Workplace safety and mining officials were hopeful last year that 2013 was going to mark a safer year for miners in the U.S. Mining is an economic staple in this country and in Oklahoma specifically. As important as mining is to the market, employers must make safety even more important.
According to the Mining Safety and Health Administration, 42 workers were killed in mining accidents last year. The year before, there were 36 fatalities. Therein lies the disappointment: safety efforts clearly were not enough to prevent worker injuries in the U.S. mining industry last year.
It would be interesting for officials to evaluate why there was a boost in deadly workplace accidents in the industry just within the last few months of the year. Up until then, it looked as though there were going to have been fewer worker fatalities. Of the 42 total worker deaths in 2013, 15 deaths occurred between October, November and December.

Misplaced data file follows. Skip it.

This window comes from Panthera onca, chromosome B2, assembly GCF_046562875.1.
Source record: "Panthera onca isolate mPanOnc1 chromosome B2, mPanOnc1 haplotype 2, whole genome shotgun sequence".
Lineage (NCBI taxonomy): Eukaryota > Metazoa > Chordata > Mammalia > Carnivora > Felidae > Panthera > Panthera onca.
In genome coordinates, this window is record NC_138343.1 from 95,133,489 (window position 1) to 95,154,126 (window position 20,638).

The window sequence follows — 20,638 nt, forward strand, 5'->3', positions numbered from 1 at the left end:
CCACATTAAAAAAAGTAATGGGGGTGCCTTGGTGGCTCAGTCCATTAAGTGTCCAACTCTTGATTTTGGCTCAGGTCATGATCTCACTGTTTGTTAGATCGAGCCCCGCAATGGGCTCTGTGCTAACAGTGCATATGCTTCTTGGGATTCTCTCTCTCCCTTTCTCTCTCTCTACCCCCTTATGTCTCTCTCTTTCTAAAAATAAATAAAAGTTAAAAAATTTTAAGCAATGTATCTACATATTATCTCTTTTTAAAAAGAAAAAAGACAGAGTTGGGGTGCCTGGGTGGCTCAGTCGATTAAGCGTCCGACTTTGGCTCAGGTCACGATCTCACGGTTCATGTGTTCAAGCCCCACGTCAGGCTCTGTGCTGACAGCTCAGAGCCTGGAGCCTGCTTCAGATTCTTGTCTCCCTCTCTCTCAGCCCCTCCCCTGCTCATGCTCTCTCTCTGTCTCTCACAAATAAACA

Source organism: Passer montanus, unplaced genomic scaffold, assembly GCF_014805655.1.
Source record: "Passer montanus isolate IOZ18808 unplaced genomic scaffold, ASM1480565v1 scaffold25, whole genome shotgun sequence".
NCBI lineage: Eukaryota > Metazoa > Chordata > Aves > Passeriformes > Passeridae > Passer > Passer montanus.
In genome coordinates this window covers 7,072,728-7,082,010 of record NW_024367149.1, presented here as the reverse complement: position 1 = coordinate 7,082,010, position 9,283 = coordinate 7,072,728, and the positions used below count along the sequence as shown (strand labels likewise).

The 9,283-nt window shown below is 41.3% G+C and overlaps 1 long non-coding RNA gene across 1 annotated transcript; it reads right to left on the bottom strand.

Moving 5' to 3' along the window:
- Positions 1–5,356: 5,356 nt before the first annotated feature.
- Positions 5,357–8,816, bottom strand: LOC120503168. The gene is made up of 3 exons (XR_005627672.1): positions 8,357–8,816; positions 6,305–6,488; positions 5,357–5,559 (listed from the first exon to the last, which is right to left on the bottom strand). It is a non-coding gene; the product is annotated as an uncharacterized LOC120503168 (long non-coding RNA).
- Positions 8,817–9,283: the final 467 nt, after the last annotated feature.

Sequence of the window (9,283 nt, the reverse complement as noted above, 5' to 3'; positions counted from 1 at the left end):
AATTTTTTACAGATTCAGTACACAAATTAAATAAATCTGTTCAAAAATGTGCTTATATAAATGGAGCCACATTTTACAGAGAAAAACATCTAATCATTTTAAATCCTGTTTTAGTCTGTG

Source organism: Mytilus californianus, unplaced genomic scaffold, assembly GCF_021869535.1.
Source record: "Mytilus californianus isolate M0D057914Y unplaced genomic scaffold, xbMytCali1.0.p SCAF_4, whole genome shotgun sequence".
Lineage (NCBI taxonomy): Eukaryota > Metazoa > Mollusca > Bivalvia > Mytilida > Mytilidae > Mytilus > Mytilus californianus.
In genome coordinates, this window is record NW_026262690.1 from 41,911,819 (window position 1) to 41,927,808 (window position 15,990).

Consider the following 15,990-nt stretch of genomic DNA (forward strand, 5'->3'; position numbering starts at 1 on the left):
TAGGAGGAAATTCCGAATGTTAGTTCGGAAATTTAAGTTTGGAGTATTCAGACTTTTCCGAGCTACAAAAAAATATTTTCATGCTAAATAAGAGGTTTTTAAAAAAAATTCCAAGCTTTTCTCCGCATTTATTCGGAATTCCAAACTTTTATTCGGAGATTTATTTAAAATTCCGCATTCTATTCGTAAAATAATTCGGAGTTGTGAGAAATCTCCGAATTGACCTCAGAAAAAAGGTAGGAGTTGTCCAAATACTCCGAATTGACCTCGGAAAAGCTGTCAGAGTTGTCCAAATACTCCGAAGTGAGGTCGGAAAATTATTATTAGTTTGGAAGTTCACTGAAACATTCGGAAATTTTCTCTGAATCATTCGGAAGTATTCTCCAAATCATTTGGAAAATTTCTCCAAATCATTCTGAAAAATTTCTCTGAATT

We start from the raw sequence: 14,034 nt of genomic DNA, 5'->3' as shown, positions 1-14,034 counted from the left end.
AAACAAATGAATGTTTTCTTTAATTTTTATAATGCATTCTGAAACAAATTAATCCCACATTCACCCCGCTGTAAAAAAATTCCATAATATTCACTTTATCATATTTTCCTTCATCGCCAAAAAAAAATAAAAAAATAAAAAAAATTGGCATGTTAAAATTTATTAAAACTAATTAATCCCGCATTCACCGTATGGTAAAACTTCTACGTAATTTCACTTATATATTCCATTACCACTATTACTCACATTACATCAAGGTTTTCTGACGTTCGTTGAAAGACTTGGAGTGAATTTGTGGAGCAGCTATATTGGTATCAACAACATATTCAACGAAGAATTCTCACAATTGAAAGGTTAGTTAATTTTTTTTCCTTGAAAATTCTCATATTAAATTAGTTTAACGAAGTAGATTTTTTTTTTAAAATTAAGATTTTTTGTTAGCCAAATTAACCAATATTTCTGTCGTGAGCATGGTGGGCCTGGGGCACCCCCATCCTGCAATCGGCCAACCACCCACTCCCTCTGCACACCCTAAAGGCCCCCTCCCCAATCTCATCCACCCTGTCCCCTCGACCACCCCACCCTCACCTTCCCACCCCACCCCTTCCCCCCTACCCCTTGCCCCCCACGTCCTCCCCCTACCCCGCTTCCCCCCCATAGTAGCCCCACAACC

Theories aside, what is a fact is that mining workers deserve protection from injury, illness and death. Safety officials report that they will continue efforts to track and improve mining safety processes, as well as inspect mines with histories of preventable accidents and illness. The hope is that this will actually be a year of fewer worker injuries and deaths among U.S. mining workers.
Workers are injured both while underground or while performing surface operations. No matter where or how they get hurt, those who believe that they are victims of unsafe conditions or lax regulations should discuss their cases with a workplace injury attorney in their state.
Source: EHS Today, "Mining Deaths Tick Higher in 2013 After Rough Fourth Quarter," Jan. 7, 2014